This summer, it’s more important than ever for families and kids to get outside. Farms…
Jodi Paloni was the literary resident at the Joseph A. Fiore Art Center throughout the month of July, into August. She worked on completing a novel and also wrote weekly reflections on her time at the residency.
Big rains have come. They fall in sheet-like vertical lines that cross the field following paths rendered by wind. Tree branches undulate, gentling the picture, and then suddenly the wind is given to change, leaves turned inside out. Leaves on the maples that flank the yard, liaisons between domesticity and all the wilding beyond the fence–––five gentle turkey hens, a hawk swooping its prey, coyote kits yipping in the night, and even the gardener wearing her straw hat who wades through the field, brushing palms over the surface of hay grasses and wildflowers as if giving a blessing or taking one, even she becomes the wild of the field. Beyond all of that, the dead continue to sleep among weasels slinking the rock wall, loons chorus their lament, and above, as always, there’s the sky, today, a dirty white.
On the desk, a manuscript in paper, completed, while incomplete, soaks up the damp, when yesterday, pages quivered and flapped in breezes that skimmed across them. The writer allows her characters to rest, to settle into their narrative, reliving their matrices of push and complacency, which is a kind of push, too. She’ll let them examine their agency, see what fits, what is fitting, what squeezes them or lays them out bare beyond the reader’s capacity, but she’ll not let them rest for too long. Time, which was once a playmate, has shifted and now bullies the house, which is only to say how cherished this house has been, and these trees and the field, the cerulean ribbon of lake in the distance.
The middle fruits come in steadily like the end days of July–––string beans of chromium oxide and indigo, cadmium summer squash, and tomatoes with medium violet skins and terre verte flesh. The last lettuces taste sharp in the mouth. The house knows what all this means, but doesn’t speak it, until it does speak it, and turns suddenly as sour as the rough and bitter leaves. Thoughts run ahead to crisper airs and tubers–––carrots, beets, potatoes–––and among these thoughts there’s a stew. The house struggles to find peace while pushed and pulled by roots and shoots timetables, June weeds turned to seed, and planet energies, mercurial. The Internet is slow. Glue turns paper soft. It’s a good day for problem-solving the humidity, for private query, for the felt sense brush stroking of a self-portrait.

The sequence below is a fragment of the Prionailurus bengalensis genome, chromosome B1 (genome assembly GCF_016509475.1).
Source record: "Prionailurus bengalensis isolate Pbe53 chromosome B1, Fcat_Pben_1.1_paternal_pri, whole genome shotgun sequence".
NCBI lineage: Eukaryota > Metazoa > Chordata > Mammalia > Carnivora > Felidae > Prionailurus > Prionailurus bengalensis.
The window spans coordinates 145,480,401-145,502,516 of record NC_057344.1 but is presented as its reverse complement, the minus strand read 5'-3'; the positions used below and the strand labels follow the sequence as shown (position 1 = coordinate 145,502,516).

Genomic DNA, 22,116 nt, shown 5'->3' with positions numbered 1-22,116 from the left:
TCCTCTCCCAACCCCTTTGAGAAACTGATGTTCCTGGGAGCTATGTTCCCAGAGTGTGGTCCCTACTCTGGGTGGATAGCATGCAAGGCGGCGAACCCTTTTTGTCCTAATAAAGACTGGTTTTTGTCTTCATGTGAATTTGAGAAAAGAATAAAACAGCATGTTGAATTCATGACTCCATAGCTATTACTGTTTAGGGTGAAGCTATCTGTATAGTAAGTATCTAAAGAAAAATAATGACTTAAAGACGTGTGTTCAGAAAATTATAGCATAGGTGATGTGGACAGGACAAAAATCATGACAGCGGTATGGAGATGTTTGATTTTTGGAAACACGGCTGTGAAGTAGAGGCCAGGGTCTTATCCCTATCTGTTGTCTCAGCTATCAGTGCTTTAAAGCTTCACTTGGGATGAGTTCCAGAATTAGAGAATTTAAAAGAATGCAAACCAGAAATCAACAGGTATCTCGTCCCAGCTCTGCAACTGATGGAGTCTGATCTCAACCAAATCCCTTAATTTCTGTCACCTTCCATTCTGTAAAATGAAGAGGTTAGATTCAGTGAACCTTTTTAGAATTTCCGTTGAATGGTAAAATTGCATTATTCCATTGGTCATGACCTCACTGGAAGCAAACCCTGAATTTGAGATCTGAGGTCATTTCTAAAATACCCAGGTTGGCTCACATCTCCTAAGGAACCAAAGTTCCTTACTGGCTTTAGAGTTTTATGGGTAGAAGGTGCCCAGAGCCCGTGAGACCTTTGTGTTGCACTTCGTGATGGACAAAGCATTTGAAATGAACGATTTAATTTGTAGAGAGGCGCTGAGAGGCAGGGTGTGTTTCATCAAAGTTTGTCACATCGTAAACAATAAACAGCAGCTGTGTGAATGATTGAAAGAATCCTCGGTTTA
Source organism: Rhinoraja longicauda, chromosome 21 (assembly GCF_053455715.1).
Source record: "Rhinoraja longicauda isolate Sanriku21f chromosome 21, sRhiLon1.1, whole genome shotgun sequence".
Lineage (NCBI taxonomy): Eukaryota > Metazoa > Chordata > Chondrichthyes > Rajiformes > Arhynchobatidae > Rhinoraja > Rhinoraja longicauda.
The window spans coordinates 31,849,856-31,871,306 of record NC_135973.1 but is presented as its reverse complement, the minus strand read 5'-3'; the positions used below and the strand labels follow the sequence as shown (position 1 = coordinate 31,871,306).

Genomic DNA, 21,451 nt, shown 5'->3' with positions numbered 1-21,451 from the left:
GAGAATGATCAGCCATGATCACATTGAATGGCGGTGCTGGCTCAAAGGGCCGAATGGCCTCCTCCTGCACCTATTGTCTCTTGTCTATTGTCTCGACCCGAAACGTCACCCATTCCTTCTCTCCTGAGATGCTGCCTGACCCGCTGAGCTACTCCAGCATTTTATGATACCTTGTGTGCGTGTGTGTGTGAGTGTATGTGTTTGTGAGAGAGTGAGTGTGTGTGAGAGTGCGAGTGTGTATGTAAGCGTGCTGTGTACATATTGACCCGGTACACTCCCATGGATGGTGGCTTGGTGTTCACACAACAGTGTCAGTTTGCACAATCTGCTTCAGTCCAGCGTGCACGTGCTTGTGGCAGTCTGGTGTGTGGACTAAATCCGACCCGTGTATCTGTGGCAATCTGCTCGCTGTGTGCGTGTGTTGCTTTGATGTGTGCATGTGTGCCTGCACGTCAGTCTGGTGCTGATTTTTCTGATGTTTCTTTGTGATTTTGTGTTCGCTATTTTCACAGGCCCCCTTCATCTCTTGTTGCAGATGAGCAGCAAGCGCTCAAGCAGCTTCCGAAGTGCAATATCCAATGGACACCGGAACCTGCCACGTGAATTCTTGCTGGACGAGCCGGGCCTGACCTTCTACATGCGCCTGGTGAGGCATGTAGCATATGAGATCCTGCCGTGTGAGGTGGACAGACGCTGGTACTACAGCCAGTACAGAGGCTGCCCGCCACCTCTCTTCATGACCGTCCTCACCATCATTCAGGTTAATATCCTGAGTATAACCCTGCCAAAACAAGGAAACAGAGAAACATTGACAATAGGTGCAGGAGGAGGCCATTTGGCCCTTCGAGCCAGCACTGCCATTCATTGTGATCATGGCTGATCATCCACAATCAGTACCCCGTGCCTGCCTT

Yesterday, residents traveled a near road or two to the archives of the painter this place is named for and viewed more of the tangibles made manifest by his hand, as far as any one person’s eye can turn sight into vision and ask the consumer to see all that was felt or at least to try. Some are moved by the clatter of narrative and color, others by the peace they might take from a line reminiscent of a relatable figure. All are moved by a collection of stones arranged in an old printers box set on the table under the sky light, a scrim of barn dust and splinter of hay making it holy. It’s an artifact, a childlike thing, like this summer month of days with few boundaries, where the inner wilding as been allowed a sliver moon howl swelling towards eclipse. There’s nothing as sacred as emptiness in the quiet after a howl. There’s nothing as sacred as paying attention to what makes us and to what we make.
Here’s one thing the writer now knows for certain, what she has always suspected. Process isn’t solely for the artist; it’s for embedding process into the physical plane–––the canvas, the rice paper, the vellum, the page, the clear glass jars of liquid plant pigment on the pantry shelf–––for what travels over time and through space are the material vestiges of process impermanence.
Take heart, the writer will say to herself and the others, a departure looming.
The field has witnessed your arrival. It has allowed you, has taken you in, as it also swallows the rain, lifts up the birdsong afterwards.
Take heart. You have become immune to describable form, but your having resided here will be held within the forever of this field.
Jodi Paloni, July 2018